Is Building a Data Center on Your Bucket List? some items should be skipped

I was reading this NBCNews article on the foolish things people do to check off their bucket lists.

Bucket lists gone bad: When senior thrills become life threatening

7 hours ago

Laverne Everett's skydiving partner holds onto her after she fell out of her harness.
Laverne Everett's skydiving partner holds onto her after she fell out of her harness.

An 80-year-old woman on a tandem skydive slipped from her instructor’s harness then held on for life while rocketing toward Earth. An Alabama man busted his ankles trying to ride a bull. A Missouri man smashed his body – and his new motorcycle – minutes after buying the bike.

And it reminded me of a story I was telling of an IT executive I know who was convinced he needed to build a data center to support his company's move out of colocation spaces scattered around the world.  He was thrilled to build and when i told him he should go the route of three wholesale sites scattered around the US and Europe he said he had on good expensive advice from Gartner that he was doing the right thing.  Three years later, the data center is not operating yet,  he has changed companies.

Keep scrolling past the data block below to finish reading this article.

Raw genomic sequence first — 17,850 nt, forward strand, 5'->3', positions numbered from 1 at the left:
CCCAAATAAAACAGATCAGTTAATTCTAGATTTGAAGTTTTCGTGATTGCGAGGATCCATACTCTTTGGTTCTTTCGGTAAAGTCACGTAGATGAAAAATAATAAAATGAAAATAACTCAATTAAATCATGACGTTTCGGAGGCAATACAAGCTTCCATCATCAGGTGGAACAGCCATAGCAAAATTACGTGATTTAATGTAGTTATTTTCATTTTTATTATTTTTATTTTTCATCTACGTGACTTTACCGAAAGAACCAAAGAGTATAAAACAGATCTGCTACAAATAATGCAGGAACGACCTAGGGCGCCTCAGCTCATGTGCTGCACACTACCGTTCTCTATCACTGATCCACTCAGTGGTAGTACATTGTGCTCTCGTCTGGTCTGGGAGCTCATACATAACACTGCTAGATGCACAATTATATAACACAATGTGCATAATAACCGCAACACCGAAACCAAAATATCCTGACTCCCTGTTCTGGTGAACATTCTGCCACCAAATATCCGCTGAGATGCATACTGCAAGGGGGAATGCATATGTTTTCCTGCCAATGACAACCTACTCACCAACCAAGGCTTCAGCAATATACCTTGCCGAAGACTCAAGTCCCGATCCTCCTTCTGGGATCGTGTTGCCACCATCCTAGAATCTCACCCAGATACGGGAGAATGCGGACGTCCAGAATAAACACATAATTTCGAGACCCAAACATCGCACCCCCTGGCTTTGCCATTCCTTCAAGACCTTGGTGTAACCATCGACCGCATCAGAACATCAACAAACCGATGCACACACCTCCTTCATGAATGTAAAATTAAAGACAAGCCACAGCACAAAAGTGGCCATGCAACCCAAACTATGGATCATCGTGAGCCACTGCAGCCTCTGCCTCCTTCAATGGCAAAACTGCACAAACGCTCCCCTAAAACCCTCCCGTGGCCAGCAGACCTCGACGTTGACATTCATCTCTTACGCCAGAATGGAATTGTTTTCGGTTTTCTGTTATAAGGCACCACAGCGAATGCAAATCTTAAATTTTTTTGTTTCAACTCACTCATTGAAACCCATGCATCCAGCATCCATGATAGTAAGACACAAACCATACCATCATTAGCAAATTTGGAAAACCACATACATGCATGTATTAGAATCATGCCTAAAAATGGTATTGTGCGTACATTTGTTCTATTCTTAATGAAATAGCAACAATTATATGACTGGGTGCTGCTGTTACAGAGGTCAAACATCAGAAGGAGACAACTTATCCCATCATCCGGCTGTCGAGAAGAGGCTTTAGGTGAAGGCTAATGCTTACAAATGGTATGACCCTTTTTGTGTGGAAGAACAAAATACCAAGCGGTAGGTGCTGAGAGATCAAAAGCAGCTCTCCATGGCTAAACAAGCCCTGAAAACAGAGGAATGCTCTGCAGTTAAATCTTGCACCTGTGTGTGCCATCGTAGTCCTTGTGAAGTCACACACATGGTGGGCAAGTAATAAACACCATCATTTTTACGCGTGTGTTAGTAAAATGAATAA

I found the public disclosure of the company finally breaking ground on a 10-15MW data center in Dec 2012.  If they had followed my advice, they would probably be on their fifth wholesale deployment by now with 25 MW of capacity and spent a fraction of the capital.  There were all kinds of people telling the executive building a data center is something he should do.  Now that he is at a new company and the strategy is cloud, hopefully the executives will keep him from continue to focus on his bucket list item of building a data center.  A high availability service needs at least 3 and ideally 5 locations.  Why 5?  Because at some point you'll have major maintenance events and going from 5 to 4 is much better than going from 3  to 2.